Milwaukee, MinnesotaReviewed By Carina Hoskisson
Posted 01/25/03 00:41:59
SCREENED AT THE 2003 SLAMDANCE FILM FESTIVAL :: ATTN DISTRIBUTOR: Pick this movie up and take it to the masses. Milwaukee, Minnesota deserves to be seen and loved by millions. The quality is outstanding, the performances are stunning and the story will leave you completely submerged in Albert's world. Milwaukee, Minnesota is why I love independent film...Albert Burroughs (Troy Garity), a mentally disabled young adult, lives a quiet life in the gritty gray cold of Milwaukee, Wisconsin. His mother (an excellent Debra Monk) is uncomfortable with his increasing independence and especially his job in a small shop. Her overbearing nature allows Albert to function in a warm protective bubble, albeit a stifling one. Albert earns a good living on the side as a gifted ice fisherman in tournaments that dot the Northern Midwest. After a hit and run leaves Albert without the mother he so depends on, he must learn to navigate the world on his own. Immediately he is the target of two separate con artists who wish to separate Albert from his substantial money.
Director Allan Mindel stated that he wrote the role of con artist Tuey Stiles for Alison Folland after seeing her performance in To Die For. Her early promise is fulfilled in this picture and left me even wanting more. Folland’s performance is the herald of superlative things to come. As despicable as her character’s actions are, the audience can sympathize with Tuey and her machinations. Tuey’s 1985 Madonna-like clothes and hard makeup all underline the cruel nature she wishes she projected. Instead, you can immediately sense her vulnerabilities and the secrets she carries inside. Tuey and her hypochondriac brother Stan (played by a marvelous Hank Harris) are determined to take advantage of Albert, even getting themselves in way over their heads.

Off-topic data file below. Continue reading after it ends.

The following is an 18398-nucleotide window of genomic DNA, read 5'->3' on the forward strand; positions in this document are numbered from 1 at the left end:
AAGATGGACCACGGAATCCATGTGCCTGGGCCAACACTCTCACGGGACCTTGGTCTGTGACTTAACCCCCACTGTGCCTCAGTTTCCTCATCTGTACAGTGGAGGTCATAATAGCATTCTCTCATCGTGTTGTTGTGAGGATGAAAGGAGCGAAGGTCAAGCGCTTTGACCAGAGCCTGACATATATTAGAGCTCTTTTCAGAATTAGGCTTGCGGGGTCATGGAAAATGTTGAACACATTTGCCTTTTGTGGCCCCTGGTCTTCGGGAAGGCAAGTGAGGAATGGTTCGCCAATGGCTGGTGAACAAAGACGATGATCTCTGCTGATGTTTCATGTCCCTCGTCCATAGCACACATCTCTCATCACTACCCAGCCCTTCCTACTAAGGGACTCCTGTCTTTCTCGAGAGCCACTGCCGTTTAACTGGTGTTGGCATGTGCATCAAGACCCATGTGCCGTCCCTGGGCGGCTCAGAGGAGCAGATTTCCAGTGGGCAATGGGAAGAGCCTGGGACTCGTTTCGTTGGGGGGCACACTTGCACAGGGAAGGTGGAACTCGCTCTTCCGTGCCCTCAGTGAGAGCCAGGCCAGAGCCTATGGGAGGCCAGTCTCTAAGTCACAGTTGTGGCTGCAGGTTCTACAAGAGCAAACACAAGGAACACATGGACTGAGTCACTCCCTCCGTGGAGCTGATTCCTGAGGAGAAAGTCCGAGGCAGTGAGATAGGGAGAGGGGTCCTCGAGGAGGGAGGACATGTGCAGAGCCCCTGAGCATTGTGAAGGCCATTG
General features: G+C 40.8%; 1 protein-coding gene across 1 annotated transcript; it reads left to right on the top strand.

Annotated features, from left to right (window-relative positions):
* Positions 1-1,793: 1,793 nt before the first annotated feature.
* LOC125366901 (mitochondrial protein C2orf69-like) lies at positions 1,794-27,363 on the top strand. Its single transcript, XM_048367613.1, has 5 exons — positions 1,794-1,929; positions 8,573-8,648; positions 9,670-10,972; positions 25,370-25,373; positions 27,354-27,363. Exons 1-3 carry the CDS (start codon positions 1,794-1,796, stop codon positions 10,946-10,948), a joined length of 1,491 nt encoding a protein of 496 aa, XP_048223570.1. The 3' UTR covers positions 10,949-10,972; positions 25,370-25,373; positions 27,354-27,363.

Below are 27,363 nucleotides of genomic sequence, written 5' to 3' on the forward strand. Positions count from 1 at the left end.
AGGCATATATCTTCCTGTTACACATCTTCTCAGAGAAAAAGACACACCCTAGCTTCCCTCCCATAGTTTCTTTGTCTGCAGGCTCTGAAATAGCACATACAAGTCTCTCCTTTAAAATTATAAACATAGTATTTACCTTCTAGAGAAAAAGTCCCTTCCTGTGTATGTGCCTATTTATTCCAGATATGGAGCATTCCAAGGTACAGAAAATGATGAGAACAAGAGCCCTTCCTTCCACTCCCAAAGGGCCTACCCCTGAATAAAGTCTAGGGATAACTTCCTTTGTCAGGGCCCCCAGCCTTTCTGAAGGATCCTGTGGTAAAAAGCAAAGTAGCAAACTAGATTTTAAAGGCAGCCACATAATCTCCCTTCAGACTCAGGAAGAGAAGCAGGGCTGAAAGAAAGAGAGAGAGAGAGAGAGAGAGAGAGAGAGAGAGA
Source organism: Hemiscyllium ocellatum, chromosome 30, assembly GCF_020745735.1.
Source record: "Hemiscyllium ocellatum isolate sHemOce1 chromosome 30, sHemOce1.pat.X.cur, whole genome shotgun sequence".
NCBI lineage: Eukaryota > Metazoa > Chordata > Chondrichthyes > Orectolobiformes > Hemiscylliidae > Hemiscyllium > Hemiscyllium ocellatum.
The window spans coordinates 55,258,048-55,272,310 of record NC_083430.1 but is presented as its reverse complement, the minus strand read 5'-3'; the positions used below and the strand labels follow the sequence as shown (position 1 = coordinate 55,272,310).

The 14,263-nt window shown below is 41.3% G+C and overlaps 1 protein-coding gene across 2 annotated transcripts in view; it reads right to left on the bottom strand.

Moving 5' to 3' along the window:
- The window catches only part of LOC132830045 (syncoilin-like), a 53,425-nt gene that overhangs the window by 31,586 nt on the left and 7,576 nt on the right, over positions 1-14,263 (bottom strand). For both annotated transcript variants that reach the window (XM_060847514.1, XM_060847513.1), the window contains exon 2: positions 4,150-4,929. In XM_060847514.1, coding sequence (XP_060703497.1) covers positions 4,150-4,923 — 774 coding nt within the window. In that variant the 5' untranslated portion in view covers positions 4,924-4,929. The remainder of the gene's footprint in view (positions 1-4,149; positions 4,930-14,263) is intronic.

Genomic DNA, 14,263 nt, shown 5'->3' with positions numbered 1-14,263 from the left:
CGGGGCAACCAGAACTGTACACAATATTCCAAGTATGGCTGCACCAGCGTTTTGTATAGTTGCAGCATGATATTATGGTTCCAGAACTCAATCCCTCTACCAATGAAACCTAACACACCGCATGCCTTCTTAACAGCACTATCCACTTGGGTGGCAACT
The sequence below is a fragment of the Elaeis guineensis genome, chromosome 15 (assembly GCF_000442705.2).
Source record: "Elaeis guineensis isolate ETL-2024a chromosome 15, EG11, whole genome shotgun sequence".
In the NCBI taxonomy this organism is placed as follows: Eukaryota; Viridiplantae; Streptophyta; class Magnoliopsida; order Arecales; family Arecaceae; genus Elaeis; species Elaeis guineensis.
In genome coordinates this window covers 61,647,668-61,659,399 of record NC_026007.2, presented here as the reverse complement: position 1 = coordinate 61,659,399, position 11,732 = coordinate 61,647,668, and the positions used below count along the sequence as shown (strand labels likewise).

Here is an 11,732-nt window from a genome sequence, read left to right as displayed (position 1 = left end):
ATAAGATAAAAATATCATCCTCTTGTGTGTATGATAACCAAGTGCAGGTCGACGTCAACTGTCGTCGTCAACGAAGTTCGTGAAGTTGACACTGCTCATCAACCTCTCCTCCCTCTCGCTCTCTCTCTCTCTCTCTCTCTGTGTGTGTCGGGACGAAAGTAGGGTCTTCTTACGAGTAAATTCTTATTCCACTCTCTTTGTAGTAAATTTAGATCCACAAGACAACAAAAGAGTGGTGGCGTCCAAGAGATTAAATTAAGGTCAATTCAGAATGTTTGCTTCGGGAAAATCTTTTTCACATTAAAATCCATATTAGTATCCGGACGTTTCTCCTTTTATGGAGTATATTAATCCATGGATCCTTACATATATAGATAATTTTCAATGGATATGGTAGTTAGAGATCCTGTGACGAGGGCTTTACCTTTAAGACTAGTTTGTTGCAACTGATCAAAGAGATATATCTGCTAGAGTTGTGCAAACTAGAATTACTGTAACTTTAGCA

Jerry James (Randy Quaid) a traveling salesman who looks and acts like Burt Reynolds is the second con artist after Albert’s possible stash. Jerry James is greasy and drives a late, late model Impala. In short, Randy Quaid is perfect for the role and stretches as an actor to fill James’s stained hush puppies. Bruce Dern is almost unrecognizable as Sean McNally, the owner of the shop where Albert works. Holly Woodlawn and Josh Brolin round out the cast—Brolin’s portrayal of Gary will raise more then a few eyebrows.
Albert is so interesting and multi-dimensional. You genuinely care about his welfare and yearn to protect this quiet man. Ultimately this is Albert's world, colored by the ice fishing shacks, modest homes and the deep brown gray of a Wisconsin winter. Troy Garity shouldn’t get a prize because he played someone mentally challenged. Troy should win acclaim for this film because he is good. By good I mean amazingly, gut wrenching, terrifyingly good. This isn’t a movie by another actor trying to show off his skills at playing someone retarded, it’s an organic performance that illuminates an already engrossing picture. This kid is going to win an Oscar someday and I said it first.
Most pictures about the mentally disabled call themselves “important” and “conscious raising.” They all wish they could be this movie. Milwaukee, Minnesota is not about an agenda. The fact that the main character is mentally disabled and goes through some challenges isn’t what the movie is about. This film is about people who really exist, I am convinced of that.
There is no doubt that Milwaukee, Minnesota is a labor of love for all who were involved. The film bears the tender fingerprints of a director and his crew who understood the unique and quiet tale they were creating. The symbolism of ice fishing and the oppressive cold are juxtaposed with the warm green-gold light that bathes the film. Allan Mindel said that they went through more then 25 rewrites on the script...The result is a sweet, frightening and ultimately fascinating tale that raises the appropriate empathetic emotions from its audience instead of forced and trite manipulation. Start pounding the drums, we've got to get Milwaukee, Minnesota in front of the audiences it deserves.
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